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Breathtaking photo shows an "ice halo" forming around the sun

While crossing a field of fresh snow earlier this month, Bastian Werner captured this stunning photo of an ice halo near Füssen, Bavaria, Germany after noticing that he had entered an ice fog.

Ice halos are breathtaking atmospheric phenomena produced by the refraction, reflection, and dispersion of light through ice crystals in the atmosphere.

These crystals, often found in high-level clouds, bend sunlight or moonlight, resulting in a variety of stunning optical effects, including rings, arcs, and spots in the sky.

Understanding ice halos not only enhances our appreciation of natural beauty but also contributes to meteorological knowledge.

Formation of ice halos

The formation of ice halos hinges on the presence of tiny, hexagonally-shaped ice crystals suspended in the atmosphere.

These crystals act like prisms and mirrors, bending and reflecting light. The specific shape and orientation of the crystals determine the type of halo observed.

When light passes through these ice crystals, it refracts or bends at specific angles. The most common angle is 22 degrees, which results in the well-known 22-degree halo.

However, other types of halos can form at different angles, depending on the ice crystal’s shape and orientation.

Types of ice halos

The 22-degree halo is a circular ring surrounding the sun or moon. It forms when light refracts through the hexagonal ice crystals in cirrostratus clouds.

Sundogs, or parahelia, are bright, colored spots on either side of the sun, often seen as part of the 22-degree halo. They occur when sunlight refracts through ice crystals with a vertical orientation.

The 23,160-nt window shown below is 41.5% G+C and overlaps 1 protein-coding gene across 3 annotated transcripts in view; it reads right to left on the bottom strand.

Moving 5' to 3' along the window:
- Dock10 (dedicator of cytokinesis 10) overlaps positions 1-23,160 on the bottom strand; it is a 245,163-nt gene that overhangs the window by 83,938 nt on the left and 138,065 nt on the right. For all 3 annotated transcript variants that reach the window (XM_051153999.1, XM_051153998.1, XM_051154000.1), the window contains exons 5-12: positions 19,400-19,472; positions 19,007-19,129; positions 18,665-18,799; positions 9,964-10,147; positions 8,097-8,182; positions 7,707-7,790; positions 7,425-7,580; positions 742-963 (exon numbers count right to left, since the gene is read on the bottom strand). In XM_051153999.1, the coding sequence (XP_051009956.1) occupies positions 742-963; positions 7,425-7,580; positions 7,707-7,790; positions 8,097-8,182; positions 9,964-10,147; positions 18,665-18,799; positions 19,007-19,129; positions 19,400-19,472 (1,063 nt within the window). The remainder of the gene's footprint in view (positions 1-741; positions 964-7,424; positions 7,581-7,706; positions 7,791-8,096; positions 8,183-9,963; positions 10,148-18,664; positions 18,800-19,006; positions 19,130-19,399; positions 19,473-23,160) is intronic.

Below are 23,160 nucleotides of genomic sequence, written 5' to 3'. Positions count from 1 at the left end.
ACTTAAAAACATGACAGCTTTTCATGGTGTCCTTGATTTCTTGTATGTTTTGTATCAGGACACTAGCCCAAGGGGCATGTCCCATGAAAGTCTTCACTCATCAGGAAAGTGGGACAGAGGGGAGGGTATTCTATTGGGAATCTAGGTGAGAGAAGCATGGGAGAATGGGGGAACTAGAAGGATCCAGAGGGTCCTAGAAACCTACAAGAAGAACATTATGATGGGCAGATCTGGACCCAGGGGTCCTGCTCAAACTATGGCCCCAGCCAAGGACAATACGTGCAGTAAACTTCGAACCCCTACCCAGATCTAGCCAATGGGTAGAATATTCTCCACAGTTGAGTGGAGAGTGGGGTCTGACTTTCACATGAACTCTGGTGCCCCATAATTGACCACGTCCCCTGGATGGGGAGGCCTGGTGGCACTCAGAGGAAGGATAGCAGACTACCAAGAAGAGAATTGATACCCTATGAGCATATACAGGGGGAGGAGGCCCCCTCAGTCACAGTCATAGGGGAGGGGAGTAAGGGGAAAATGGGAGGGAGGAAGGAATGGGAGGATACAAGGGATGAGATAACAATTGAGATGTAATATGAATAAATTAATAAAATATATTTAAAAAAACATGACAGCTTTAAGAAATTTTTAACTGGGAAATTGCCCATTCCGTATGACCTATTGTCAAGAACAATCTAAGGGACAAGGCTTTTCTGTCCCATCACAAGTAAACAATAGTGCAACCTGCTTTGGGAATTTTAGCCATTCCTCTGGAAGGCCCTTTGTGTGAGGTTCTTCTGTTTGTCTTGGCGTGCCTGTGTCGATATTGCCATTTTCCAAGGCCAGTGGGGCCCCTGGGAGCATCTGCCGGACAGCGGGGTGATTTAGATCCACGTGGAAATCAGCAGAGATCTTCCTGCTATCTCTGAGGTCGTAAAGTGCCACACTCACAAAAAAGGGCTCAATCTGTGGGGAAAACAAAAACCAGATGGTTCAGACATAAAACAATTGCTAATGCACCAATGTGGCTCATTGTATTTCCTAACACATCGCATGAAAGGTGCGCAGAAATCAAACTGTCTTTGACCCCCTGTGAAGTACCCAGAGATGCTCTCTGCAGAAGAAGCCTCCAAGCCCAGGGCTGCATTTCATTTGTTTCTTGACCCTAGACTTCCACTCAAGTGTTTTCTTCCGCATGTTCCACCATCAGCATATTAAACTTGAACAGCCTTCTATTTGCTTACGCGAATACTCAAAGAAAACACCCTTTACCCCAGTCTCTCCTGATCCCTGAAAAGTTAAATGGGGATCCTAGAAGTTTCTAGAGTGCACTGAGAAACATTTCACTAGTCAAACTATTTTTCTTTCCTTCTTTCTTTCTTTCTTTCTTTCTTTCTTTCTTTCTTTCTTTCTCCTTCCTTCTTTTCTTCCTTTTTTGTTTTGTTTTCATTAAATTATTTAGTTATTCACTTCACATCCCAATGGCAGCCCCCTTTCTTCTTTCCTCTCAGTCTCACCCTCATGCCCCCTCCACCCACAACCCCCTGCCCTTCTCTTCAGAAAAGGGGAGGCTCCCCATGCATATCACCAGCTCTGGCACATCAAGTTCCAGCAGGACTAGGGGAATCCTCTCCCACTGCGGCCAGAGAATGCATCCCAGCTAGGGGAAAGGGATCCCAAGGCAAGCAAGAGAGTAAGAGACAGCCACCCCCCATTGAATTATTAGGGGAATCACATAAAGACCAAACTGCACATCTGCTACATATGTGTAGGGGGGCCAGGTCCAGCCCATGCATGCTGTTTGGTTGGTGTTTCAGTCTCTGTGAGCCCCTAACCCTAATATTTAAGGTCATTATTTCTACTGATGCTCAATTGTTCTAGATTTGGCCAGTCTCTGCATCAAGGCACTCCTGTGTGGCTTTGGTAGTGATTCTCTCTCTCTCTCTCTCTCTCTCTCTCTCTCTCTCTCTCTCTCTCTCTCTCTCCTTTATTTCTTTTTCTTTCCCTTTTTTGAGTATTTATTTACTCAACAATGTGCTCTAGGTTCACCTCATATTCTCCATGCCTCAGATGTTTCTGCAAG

Circumzenithal arcs are vividly colored, resembling an upside-down rainbow. They appear when sunlight refracts through horizontally oriented ice crystals high in the sky.

Light pillars appear as vertical columns of light extending above or below a light source, usually the sun or streetlights. They form in very cold conditions when flat ice crystals reflect light.

Observing this phenomenon

Ice halos are best observed when the sky is filled with cirrostratus clouds. These high-altitude clouds are thin and contain the ice crystals necessary for halo formation.

To safely observe ice halos, never look directly at the sun. Use polarized sunglasses to enhance the visibility of halos around the sun. For moonlit halos, a clear, crisp night is ideal.

Meteorologists often use the presence of ice halos as indicators of approaching weather fronts. The ice crystals in cirrostratus clouds can signify the advance of a warm front, potentially leading to precipitation.

Ice halos are not only a stunning natural spectacle but also a fascinating subject for scientific study. Their beauty and complexity remind us of the intricate interactions between light and the Earth’s atmosphere.

Whether you’re a casual observer or a meteorology enthusiast, understanding and appreciating ice halos can add a new dimension to your experience of the natural world.

Image credit: Bastian Werner


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